7. When you submitted your manuscript to a publisher, what information did you include in your proposal?

When Making Finn was finally finished I emailed a one-page proposal letter, a three-page synopsis and the first three chapters of the book to a publisher. I had gotten tips on how to write these online. Penguin replied quite quickly requesting to see the full manuscript.

8. What advice can you give aspirant writers?

In Stephen King‘s book, On Writing, he says: “Writing fiction, especially a long work of fiction can be a difficult, lonely job; it’s like crossing the Atlantic Ocean in a bathtub. There’s plenty of opportunity for self-doubt.” The trick is to quieten the doubt and keep writing. Write, not to get published, but because it’s a thrill – you love it and it makes you happier than doing any other kind of work. I also write quickly and get that first draft down before I have time to give into the doubt.

Click HERE to like Susan on Facebook, and you can follow her on Twitter – @bbugged

 

Secrets to designing your eBook cover

Are you self-publishing your own eBook?  If so click HERE to read a good article (written by Kristen Eckstein for The Future of Ink’s website) on what to take into consideration when you are designing your e.book cover.

This is what Kristen starts out with …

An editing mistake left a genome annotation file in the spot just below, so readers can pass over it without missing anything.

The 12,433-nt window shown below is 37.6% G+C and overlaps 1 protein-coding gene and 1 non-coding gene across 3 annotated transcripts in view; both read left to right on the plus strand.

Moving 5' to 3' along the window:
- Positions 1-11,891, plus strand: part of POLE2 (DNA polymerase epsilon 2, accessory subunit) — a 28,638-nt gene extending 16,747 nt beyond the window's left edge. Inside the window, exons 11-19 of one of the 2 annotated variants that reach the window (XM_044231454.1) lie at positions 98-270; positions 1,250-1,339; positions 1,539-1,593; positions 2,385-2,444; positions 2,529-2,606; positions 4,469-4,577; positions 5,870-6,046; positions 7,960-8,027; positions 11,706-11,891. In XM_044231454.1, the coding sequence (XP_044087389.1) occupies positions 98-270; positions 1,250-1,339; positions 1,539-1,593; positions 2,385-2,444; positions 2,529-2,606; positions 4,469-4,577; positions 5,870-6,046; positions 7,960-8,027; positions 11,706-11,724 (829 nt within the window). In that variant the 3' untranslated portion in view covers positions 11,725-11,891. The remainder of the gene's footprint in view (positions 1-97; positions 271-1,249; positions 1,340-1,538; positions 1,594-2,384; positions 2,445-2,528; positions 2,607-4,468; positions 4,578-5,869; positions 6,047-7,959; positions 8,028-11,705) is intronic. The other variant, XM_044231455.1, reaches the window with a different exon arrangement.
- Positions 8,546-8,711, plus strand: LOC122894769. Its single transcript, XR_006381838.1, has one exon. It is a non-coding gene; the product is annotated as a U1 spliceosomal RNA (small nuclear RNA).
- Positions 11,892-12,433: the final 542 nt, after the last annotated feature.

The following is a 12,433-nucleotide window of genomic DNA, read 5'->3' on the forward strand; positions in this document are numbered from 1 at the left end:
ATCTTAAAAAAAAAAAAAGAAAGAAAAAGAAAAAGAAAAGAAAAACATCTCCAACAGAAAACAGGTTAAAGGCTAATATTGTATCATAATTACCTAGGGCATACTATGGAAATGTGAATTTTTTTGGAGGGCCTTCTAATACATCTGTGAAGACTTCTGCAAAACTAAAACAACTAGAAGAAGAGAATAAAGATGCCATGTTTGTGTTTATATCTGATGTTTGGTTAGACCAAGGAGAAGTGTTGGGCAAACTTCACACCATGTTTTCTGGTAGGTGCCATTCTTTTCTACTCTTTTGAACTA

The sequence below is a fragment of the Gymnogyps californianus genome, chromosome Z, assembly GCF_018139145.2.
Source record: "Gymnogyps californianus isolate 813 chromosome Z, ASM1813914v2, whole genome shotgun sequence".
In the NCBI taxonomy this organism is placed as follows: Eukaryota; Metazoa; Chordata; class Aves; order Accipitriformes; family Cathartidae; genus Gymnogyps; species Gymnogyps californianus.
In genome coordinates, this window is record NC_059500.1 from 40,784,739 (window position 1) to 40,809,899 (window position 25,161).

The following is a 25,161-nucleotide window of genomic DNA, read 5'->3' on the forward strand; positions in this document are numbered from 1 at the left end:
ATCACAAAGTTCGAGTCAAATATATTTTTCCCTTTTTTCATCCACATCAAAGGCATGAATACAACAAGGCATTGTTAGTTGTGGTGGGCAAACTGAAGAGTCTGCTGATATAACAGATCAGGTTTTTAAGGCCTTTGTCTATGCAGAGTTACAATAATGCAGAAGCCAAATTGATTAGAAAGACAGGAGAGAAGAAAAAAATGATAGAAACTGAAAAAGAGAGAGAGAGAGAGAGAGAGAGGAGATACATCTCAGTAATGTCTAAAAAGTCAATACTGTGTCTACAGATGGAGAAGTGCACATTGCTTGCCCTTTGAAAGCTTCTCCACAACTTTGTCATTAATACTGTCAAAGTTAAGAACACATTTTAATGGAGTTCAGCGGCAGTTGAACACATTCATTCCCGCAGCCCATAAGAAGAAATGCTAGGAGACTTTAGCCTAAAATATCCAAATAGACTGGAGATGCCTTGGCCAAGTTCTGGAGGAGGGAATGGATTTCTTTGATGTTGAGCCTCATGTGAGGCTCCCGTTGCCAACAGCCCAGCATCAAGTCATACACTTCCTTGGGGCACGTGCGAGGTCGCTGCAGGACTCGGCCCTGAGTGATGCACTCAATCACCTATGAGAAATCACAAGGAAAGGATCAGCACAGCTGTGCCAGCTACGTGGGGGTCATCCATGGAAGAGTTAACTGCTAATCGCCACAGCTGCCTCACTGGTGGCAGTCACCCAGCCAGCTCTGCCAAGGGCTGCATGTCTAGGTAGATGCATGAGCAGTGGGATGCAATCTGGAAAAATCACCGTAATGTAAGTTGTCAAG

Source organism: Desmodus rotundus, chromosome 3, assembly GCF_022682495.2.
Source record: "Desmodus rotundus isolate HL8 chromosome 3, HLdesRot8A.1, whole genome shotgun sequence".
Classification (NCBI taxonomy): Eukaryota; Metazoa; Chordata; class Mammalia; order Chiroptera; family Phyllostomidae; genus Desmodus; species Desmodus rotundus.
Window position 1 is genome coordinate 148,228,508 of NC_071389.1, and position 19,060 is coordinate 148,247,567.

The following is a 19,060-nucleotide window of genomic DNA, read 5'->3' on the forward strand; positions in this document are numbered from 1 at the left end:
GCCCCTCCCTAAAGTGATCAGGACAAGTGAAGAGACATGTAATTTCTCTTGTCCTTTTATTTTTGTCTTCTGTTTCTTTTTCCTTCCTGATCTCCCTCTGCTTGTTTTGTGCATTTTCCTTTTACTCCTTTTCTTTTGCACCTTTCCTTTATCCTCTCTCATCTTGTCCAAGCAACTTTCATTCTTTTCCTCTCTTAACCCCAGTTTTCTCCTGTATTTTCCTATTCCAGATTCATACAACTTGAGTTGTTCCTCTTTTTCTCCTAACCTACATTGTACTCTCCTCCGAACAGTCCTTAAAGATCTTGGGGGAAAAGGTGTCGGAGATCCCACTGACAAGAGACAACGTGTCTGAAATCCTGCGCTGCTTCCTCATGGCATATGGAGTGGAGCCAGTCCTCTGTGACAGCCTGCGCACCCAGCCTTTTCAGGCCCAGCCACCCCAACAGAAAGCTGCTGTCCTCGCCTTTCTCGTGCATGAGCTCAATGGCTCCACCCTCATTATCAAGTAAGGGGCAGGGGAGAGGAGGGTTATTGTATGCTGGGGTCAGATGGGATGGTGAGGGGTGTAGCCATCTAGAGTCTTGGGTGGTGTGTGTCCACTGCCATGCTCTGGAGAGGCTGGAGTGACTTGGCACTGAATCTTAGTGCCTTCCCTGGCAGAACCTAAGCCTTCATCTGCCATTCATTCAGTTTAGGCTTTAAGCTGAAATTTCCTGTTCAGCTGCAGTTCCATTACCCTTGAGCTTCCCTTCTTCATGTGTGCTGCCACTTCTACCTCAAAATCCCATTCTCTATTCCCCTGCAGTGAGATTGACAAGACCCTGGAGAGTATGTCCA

When it comes to your eBook cover, I cannot stress enough how important it is to look professional.

If your cover looks like it was created in Microsoft Word, your book sales will be directly affected and even your credibility may be at stake.

Most people, especially those who spend hours online, are visual creatures. When we’re searching the web, an interesting thing happens. Pay attention to your own browsing habits.

When you browse through eBooks on Amazon, how many times do you click on the picture of the book cover image versus just the title that usually appears next to it?

We almost always gravitate towards clicking the picture because that’s what we’re looking at. Our eyes are drawn to the image. If they can’t see the image clearly in that tiny little thumbnail in an Amazon search, then potential buyers are going to pass right over it.

So if your cover, especially as a thumbnail image, is so important, what are the secrets to making it stand out from your competition?

Continue reading the article (HERE) for Kristen’s secrets to a great eBook cover, covering these five key elements:

Secret #1: Title Design

Secret #2: Art and Photos

Secret #3: Branding

Secret #4: Study what Works

Secret #5: Beware the Template

 

Author Corner – Paige Nick

Paige Nick is an author, a Sunday Times columnist and an advertising copywriter. Her debut novel, A Million Miles From Normal, was released in April 2010, and in May 2011 her second book, This Way Up, was published (both by Penguin Books).

In July 2013, Paige’s choose-your-own-adventure erotic novel, A Girl Walks into a Bar, will be released under the pseudonym Helena S Paige.  This book is co-written with Helen Moffett and Sarah Lotz.

1. From first draft, to published book, how much editing do you do?

I do zero editing when I’m writing the first draft of anything. In fact I try to read back as little as possible. There’s that thing where you hear your own recorded voice played back to you, and it sounds awful and you hate it. Well I have the same feeling when I read back something I’ve just written. The trick with a first draft is to get the story out of my head and down onto the page as fast as possible, and then I spend ages crafting and rewriting and editing at a later stage.

2. What research do you do for your books?